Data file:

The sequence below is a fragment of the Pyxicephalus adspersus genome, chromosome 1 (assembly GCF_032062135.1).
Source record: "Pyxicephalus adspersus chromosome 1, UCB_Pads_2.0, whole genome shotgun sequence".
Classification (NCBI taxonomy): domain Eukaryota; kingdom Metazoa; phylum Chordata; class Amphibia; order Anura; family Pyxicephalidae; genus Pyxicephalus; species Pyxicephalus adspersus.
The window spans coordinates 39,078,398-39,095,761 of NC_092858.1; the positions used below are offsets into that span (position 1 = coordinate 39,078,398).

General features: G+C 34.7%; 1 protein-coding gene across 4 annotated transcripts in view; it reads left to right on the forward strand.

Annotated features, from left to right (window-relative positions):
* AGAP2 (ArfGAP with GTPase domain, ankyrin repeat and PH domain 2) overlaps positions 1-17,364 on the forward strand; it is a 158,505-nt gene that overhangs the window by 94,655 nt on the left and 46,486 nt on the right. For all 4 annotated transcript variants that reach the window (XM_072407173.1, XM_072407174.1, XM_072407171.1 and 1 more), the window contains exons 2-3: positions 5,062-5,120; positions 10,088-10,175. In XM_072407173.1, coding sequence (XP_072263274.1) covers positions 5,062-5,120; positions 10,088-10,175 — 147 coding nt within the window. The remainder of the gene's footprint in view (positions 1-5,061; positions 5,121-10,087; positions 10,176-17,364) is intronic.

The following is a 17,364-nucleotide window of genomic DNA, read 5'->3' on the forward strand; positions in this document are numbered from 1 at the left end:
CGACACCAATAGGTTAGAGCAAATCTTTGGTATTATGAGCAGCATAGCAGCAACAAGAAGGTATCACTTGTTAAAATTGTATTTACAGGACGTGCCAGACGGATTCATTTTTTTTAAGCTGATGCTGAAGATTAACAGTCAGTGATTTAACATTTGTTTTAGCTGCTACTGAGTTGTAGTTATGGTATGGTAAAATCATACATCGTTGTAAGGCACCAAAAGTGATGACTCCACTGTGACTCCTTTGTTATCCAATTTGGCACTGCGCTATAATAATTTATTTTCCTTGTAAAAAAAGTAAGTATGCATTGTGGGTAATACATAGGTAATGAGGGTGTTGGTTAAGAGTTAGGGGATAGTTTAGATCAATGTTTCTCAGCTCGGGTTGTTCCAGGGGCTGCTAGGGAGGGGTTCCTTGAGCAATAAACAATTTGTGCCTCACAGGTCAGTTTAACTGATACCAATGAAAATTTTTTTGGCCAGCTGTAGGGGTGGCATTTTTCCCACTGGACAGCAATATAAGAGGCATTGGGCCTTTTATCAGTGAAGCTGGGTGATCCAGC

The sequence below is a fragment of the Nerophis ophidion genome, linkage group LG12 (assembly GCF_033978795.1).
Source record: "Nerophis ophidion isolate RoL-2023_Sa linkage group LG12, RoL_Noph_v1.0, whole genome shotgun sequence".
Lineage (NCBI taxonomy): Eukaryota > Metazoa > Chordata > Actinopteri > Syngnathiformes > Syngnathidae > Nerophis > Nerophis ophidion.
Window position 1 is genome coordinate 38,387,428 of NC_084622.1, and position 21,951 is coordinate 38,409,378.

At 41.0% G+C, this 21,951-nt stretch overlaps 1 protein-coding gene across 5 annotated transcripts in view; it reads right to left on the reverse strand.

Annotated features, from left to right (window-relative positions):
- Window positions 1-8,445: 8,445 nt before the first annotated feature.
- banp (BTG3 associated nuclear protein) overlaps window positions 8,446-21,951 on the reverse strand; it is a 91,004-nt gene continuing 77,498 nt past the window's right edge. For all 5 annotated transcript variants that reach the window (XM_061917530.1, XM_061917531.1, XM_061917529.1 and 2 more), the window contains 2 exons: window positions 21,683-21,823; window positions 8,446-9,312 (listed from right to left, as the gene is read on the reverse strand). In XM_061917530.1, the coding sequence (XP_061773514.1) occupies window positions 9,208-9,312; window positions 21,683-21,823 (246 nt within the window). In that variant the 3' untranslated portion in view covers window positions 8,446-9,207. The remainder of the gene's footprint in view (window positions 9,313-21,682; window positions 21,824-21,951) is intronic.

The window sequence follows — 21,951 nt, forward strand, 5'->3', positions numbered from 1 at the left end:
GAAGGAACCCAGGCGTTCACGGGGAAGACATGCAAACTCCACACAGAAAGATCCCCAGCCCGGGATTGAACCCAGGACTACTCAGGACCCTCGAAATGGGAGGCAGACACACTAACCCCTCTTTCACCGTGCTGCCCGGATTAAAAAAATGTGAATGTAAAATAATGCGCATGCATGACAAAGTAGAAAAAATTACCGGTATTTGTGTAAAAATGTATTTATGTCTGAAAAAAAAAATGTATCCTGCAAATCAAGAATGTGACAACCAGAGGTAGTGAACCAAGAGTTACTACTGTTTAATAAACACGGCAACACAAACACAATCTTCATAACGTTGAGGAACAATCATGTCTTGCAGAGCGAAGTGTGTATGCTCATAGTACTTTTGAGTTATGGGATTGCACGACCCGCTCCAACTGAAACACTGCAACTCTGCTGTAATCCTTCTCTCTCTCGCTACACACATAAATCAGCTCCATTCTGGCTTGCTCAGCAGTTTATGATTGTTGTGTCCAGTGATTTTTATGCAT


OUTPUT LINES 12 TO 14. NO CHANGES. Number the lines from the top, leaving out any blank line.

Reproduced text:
Lineage (NCBI taxonomy): Eukaryota > Metazoa > Chordata > Actinopteri > Syngnathiformes > Syngnathidae > Nerophis > Nerophis ophidion.
Window position 1 is genome coordinate 38,387,428 of NC_084622.1, and position 21,951 is coordinate 38,409,378.

At 41.0% G+C, this 21,951-nt stretch overlaps 1 protein-coding gene across 5 annotated transcripts in view; it reads right to left on the reverse strand.